August means Back to Practice for youth athletes in our area, from kindergarten to high school, particularly for young football players. And the emerging science for people who like to run fast and crash into each other is not encouraging. This week, PBS’s Frontline series re-aired a show about high school football in Arkansas, and its reporting on head injuries — particularly that those players without known concussions had lower cognitive scores than those with — was mighty disturbing. You can watch the whole thing here.
Fairfax Supervisor John Cook from the Braddock district is a longtime sports coach with six children of his own. Marcia Pape, the Braddock representative on the Fairfax Athletic Council, has three kids who played all manner of sports. Their concern about youth head injuries led them to sponsor a meeting for coaches and parents this Tuesday night at Frost Middle School in Fairfax to learn more about “Concussions in Youth Sports.”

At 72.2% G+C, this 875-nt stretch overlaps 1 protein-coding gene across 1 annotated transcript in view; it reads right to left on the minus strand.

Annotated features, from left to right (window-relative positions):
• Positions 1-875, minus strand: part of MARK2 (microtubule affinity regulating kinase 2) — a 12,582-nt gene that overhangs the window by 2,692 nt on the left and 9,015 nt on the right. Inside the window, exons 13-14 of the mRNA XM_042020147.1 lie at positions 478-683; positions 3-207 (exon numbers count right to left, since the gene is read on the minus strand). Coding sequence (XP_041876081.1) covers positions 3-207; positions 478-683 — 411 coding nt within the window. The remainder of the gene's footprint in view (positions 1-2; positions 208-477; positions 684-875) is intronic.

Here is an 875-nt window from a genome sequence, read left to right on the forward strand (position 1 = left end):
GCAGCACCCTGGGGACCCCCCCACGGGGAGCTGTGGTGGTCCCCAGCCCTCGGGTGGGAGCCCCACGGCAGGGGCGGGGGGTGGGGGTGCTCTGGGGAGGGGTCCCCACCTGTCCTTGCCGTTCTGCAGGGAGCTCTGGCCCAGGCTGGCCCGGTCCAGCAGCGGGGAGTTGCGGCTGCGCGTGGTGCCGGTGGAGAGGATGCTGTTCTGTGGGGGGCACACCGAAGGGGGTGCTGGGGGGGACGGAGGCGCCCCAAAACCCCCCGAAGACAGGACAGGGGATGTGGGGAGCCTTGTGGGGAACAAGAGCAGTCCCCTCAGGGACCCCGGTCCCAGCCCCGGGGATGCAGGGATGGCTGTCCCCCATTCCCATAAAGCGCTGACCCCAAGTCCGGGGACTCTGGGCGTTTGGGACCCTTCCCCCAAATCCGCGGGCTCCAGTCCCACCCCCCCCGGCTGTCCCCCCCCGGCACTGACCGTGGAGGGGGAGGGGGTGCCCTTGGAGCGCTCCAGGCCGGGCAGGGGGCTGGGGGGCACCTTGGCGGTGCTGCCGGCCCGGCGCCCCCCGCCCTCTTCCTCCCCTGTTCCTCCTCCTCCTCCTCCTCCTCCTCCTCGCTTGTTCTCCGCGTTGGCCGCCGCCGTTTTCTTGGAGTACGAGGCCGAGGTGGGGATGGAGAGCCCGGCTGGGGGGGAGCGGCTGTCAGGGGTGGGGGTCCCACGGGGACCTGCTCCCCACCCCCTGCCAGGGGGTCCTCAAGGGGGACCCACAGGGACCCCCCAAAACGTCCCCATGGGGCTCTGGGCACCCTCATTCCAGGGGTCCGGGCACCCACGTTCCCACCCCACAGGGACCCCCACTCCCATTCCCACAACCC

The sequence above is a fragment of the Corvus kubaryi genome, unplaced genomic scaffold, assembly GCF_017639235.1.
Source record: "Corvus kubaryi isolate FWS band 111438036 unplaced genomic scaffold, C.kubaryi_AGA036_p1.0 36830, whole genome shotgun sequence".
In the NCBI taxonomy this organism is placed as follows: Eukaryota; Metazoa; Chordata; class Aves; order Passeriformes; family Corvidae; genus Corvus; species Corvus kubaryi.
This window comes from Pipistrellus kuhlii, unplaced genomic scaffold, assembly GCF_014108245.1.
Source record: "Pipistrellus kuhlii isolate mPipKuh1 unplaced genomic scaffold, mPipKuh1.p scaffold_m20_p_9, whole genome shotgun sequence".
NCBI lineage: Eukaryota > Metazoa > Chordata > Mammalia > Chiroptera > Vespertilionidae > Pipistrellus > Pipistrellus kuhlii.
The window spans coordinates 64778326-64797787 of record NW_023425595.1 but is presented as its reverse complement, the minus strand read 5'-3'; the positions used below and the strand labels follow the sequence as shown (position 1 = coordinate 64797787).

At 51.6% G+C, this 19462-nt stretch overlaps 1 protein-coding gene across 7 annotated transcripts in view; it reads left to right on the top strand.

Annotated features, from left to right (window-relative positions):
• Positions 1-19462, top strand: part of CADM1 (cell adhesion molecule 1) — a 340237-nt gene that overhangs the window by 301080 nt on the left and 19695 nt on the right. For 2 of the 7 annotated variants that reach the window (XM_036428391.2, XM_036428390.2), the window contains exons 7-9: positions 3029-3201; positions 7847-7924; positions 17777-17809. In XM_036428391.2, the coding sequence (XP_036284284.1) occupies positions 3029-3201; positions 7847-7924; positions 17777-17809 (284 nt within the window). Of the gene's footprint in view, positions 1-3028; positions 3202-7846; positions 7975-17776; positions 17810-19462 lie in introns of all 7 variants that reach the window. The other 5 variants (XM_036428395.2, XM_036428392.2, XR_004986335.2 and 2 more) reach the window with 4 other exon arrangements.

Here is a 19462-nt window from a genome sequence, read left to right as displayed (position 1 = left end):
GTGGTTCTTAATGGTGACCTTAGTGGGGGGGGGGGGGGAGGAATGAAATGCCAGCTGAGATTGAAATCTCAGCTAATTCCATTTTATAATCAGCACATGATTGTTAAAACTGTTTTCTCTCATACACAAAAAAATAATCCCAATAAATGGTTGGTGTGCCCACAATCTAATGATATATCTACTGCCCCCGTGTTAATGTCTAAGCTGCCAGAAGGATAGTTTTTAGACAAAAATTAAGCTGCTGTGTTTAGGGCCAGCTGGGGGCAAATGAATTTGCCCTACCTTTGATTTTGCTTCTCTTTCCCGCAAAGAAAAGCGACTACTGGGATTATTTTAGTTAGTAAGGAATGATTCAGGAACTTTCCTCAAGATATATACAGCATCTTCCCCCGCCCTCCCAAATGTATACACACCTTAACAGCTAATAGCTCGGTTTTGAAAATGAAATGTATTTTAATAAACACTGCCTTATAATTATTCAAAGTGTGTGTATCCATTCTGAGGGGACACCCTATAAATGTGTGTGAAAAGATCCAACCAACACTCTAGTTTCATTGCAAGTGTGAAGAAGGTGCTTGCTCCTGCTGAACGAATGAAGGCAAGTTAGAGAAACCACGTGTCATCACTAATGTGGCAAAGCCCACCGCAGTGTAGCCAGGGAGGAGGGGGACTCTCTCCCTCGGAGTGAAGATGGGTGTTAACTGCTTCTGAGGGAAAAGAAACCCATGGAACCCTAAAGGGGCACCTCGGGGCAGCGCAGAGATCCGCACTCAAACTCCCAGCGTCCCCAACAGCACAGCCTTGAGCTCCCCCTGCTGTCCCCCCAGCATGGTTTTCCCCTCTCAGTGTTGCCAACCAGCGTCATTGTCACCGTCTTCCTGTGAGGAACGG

Jon Almquist, who oversees trainers for Fairfax County schools, spoke to the county’s athletic council earlier this year and opened their eyes to the many possibilities of, and repercussions from, youth head injuries, Pape said. “You can’t diagnose it ‘just like that,’” Pape said. “Parents need to watch out for any kind of cognitive change after any kind of incident, and it doesn’t have to be from a head-to-head collision.”
Cook said he’d been contacted by a constituent whose daughter was badly injured playing softball and became more aware of the issue. “We want to get the word out that we want to be safe,” Cook said.
The educational session is set for 7:30 p.m. Tuesday in the lecture hall at Frost Middle, 4101 Pickett Road in Fairfax.